This CD contains the two fundamental collections Moondog (1969) and Moondog 2 (1971). Hardin, who lost his sight in his early teens when a dynamite cap exploded, has used the pen name Moondog since 1947, in honor of a dog "who used to howl at the moon more than any dog I knew of." He studied instruments with teachers, including drum rhythms of the Arapaho sun dance in Wyoming, but taught himself ear training and other skills from braille books. His music is constructed mostly of purely modal themes expanded by sophisticated countrapuntal techniques. His famous Theme (1952) is for pulsing strings, reeds and percussion with brass melodies in several layers of toe-tapping counterpoint. Symphonique # 3 (Ode to Venus) is a twelve-part canon "with an implied reference to Tchaikovsky's None But The Lonely Heart." The delightful Symphonique # 6 (Good for Goodie) is a seventeen-part round in jazz swing style. Lament I (Bird's Lament), written in honor of his friend Charlie Parker, is a chaconne for strings and two saxophones. These cuts, conducted by the composer, are excellently performed. Moondog 2 contains twenty-six rounds, canons, and charming madrigals, including Voices of Spring ("I couldn't sing in that chorus until I wrote my own song ... and joined the throng"), the madrigal What's the Most Exciting Thing (" ... either tell me or I'll tell you, come on ... it's in your eyes"), the joyous Coffee Beans in a complex Latin feel, No, the Wheel Was Never Invented in a lopping 5/4 with an added chromatic throwing the harmony slightly off, and Each Today Is Yesterday's Tommorrow that expresses Moondog's fascination with the constantly unfolding and interweaving patterns of the canon. Moondog truly has a universal vision with the best of American musical sensibilities.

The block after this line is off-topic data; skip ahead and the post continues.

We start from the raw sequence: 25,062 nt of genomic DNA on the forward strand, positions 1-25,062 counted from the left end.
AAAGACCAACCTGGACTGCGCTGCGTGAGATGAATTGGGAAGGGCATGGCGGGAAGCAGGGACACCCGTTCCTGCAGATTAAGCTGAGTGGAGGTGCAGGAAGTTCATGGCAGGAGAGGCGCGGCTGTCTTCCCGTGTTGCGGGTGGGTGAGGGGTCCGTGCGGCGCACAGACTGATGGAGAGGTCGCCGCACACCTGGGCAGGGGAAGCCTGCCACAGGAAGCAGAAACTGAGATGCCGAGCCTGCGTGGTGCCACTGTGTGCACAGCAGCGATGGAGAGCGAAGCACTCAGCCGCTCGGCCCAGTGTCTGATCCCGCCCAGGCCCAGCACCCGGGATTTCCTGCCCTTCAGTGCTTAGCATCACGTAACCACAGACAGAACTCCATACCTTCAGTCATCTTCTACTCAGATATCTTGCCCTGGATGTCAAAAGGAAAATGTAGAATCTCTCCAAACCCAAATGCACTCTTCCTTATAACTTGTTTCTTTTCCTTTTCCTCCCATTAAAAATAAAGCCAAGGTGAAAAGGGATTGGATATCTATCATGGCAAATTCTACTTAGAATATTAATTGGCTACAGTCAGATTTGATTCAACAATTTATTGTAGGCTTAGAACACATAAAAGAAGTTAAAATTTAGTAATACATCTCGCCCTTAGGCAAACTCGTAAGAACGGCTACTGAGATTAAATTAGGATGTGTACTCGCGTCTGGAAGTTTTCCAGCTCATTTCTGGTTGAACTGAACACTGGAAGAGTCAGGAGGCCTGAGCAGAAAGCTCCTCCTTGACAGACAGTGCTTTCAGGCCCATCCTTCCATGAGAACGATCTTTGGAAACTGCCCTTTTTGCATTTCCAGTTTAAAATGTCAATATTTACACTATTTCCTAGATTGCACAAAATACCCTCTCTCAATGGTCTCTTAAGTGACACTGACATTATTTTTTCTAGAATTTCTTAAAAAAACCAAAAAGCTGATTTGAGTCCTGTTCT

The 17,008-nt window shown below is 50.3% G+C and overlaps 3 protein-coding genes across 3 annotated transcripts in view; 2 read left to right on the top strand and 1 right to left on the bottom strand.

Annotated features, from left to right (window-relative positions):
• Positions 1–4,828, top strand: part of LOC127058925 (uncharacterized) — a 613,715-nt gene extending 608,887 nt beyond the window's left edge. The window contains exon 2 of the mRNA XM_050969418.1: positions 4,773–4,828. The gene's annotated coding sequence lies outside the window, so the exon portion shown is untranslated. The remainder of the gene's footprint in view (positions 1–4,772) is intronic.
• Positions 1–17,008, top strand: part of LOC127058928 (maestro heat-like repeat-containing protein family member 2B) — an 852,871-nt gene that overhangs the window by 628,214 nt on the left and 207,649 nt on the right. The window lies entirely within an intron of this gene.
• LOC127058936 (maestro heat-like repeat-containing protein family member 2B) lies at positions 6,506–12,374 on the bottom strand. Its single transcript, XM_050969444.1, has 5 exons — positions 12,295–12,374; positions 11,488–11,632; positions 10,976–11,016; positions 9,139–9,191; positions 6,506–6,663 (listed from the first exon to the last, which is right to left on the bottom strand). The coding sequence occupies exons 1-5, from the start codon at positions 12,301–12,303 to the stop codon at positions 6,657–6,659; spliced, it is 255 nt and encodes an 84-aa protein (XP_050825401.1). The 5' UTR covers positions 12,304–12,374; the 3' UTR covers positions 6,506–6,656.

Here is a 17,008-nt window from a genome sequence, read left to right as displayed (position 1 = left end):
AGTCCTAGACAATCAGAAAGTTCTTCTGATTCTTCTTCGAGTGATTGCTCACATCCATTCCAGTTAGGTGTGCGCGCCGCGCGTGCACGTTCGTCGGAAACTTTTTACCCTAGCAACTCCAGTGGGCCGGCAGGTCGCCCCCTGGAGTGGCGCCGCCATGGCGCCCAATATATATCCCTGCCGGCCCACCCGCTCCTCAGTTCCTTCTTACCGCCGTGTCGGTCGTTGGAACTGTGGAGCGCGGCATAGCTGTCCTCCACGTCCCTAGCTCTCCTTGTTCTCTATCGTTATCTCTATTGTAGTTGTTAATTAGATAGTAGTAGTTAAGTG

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AllMusic Review by "Blue" Gene Tyranny
|Madrigals, Rounds, Canons|